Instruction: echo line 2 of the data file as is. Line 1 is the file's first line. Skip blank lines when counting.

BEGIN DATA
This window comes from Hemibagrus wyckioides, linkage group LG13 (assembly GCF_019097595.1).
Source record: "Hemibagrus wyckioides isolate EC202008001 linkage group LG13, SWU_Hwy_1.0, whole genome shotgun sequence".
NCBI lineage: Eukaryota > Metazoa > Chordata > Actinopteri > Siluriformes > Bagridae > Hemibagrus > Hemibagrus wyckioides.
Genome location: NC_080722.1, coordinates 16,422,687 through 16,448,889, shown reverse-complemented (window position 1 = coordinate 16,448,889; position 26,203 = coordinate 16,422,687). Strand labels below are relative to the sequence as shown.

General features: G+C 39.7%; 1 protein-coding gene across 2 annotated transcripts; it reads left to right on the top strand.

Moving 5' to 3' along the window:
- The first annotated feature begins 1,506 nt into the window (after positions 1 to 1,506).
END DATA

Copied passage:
Source record: "Hemibagrus wyckioides isolate EC202008001 linkage group LG13, SWU_Hwy_1.0, whole genome shotgun sequence".